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Disguised compliance or undisguised nonsense? A critical discourse analysis of compliance and resistance in social work practice Jadwige Leigh, Liz Beddoe and Emily Keddell

By: Leigh, Jadwige.
Contributor(s): Beddoe, Liz | Keddell, Emily.
Material type: materialTypeLabelArticleSeries: Families, Relationships and Societies.Publisher: Policy Press, 2019Subject(s): ATTITUDES | CHILD PROTECTION | PARENTS | SOCIAL WORK PRACTICE | NEW ZEALANDOnline resources: Read abstract | Read blogpost Summary: This article examines how the term ‘disguised compliance’ first emerged and developed into the popular catchphrase that is used in practice today. Using critical discourse analysis, we explore how language affects practice and how social workers draw on a predetermined concept to rationalise concerns relating to parental resistance. We contend that concepts such as disguised compliance are misleading as they do not improve social workers’ abilities in detecting resistance or compliance. Instead, we argue that social workers should be cautious when using popular mantras which, on the surface, appear effective in describing parents’ behaviours but, in reality, conceal concerns relating to risk, accountability and blame. This study differs from the current literature that advocates social workers should be aware of disguised compliance by shifting the emphasis away from the behaviours of parents and towards acknowledging the power such discursive activities can have on practice. (Authors' abstract). Record #6296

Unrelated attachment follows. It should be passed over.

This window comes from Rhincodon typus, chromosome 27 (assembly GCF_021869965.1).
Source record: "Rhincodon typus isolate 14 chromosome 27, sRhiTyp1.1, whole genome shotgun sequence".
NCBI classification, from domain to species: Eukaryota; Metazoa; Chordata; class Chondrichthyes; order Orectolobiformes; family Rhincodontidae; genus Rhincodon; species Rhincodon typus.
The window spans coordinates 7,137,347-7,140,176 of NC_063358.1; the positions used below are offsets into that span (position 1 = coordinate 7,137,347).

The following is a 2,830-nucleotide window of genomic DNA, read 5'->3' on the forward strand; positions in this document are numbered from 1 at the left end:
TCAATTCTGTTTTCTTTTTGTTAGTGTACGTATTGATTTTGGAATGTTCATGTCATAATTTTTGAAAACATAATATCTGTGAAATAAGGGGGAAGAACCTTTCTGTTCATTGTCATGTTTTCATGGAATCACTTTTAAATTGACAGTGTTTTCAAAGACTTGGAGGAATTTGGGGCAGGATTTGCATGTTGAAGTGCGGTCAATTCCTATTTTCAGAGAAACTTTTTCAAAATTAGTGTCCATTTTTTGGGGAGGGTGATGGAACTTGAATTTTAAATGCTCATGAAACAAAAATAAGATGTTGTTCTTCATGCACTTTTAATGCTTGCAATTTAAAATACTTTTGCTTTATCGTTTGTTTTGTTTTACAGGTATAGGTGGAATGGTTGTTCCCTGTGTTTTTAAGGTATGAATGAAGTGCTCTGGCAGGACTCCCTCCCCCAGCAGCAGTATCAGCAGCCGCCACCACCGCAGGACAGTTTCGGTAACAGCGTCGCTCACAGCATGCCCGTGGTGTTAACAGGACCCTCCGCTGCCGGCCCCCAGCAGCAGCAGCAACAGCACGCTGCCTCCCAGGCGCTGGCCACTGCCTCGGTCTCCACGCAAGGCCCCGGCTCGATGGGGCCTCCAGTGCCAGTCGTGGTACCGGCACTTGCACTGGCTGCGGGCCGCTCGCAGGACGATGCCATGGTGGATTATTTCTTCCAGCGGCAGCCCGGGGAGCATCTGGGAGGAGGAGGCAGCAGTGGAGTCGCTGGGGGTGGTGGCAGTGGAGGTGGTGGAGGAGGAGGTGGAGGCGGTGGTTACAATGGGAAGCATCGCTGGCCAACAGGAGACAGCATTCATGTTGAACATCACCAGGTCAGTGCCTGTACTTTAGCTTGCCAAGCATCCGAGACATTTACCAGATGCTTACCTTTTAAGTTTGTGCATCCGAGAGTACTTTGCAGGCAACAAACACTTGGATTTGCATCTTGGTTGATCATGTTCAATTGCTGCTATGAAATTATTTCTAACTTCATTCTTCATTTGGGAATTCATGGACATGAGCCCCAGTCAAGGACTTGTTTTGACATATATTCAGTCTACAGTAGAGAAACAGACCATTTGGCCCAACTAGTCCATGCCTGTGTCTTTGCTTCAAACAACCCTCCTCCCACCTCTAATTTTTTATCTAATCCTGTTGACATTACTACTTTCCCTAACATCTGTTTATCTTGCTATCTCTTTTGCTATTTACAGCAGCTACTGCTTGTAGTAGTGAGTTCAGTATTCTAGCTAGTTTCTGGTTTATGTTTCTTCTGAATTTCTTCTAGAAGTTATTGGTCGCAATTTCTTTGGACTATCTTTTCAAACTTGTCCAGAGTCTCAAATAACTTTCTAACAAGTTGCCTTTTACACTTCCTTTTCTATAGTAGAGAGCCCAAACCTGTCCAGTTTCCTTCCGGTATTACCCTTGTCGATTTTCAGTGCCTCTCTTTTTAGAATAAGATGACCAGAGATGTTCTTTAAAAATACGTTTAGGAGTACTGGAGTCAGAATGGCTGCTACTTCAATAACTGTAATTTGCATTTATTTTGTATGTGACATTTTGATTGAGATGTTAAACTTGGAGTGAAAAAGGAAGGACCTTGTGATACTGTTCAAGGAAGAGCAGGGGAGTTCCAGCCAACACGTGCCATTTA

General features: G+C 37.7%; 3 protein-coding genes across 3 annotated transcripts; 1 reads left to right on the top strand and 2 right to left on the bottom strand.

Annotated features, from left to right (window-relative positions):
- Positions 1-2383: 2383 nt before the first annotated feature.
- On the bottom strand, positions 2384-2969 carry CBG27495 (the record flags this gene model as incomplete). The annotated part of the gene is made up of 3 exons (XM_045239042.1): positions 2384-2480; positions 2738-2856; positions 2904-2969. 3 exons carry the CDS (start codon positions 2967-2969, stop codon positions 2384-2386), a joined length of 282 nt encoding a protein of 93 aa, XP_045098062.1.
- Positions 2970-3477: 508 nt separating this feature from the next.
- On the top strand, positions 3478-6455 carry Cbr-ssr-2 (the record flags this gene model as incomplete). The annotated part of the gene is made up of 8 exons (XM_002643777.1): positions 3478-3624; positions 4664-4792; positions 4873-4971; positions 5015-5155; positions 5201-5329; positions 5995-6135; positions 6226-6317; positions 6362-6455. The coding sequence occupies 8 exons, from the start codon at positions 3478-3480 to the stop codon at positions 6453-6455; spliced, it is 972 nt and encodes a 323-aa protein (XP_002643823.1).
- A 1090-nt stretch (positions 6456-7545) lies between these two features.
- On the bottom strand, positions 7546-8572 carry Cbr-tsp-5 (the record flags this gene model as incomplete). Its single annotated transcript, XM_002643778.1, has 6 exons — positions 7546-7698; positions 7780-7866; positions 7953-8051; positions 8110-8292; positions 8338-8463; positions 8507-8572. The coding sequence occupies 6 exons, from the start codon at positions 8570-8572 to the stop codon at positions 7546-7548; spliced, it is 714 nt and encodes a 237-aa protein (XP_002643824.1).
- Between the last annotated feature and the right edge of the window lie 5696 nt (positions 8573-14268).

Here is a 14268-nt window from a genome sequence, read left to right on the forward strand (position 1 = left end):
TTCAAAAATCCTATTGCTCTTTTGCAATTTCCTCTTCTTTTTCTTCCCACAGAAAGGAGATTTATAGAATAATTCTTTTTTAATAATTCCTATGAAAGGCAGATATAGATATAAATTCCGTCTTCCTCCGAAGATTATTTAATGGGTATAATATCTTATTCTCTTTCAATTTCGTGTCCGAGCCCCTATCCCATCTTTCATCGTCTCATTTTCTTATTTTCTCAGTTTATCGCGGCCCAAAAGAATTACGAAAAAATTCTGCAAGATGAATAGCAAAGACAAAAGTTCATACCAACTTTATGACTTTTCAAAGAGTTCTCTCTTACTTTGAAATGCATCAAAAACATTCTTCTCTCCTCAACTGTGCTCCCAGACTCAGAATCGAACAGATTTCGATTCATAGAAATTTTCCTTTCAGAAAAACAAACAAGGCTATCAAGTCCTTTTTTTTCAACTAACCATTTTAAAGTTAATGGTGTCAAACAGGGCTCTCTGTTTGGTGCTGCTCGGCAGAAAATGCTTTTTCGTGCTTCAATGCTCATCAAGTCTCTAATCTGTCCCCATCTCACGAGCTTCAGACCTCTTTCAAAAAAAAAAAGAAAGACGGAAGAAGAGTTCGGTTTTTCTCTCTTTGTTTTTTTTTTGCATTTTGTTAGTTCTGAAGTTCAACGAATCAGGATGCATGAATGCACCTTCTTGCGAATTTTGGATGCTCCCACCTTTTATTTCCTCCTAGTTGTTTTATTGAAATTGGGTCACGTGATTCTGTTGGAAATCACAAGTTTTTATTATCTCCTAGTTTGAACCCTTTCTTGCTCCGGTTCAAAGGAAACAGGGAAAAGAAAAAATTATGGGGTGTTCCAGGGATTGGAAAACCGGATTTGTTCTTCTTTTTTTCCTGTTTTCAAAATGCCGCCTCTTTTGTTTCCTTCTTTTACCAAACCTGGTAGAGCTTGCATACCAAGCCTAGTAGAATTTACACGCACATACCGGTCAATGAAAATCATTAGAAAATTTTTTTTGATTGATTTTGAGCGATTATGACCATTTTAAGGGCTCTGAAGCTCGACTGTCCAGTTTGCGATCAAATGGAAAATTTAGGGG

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Families, Relationships and Societies, 2019, Advance online publication, 28 May 2019

This article examines how the term ‘disguised compliance’ first emerged and developed into the popular catchphrase that is used in practice today. Using critical discourse analysis, we explore how language affects practice and how social workers draw on a predetermined concept to rationalise concerns relating to parental resistance. We contend that concepts such as disguised compliance are misleading as they do not improve social workers’ abilities in detecting resistance or compliance. Instead, we argue that social workers should be cautious when using popular mantras which, on the surface, appear effective in describing parents’ behaviours but, in reality, conceal concerns relating to risk, accountability and blame. This study differs from the current literature that advocates social workers should be aware of disguised compliance by shifting the emphasis away from the behaviours of parents and towards acknowledging the power such discursive activities can have on practice. (Authors' abstract). Record #6296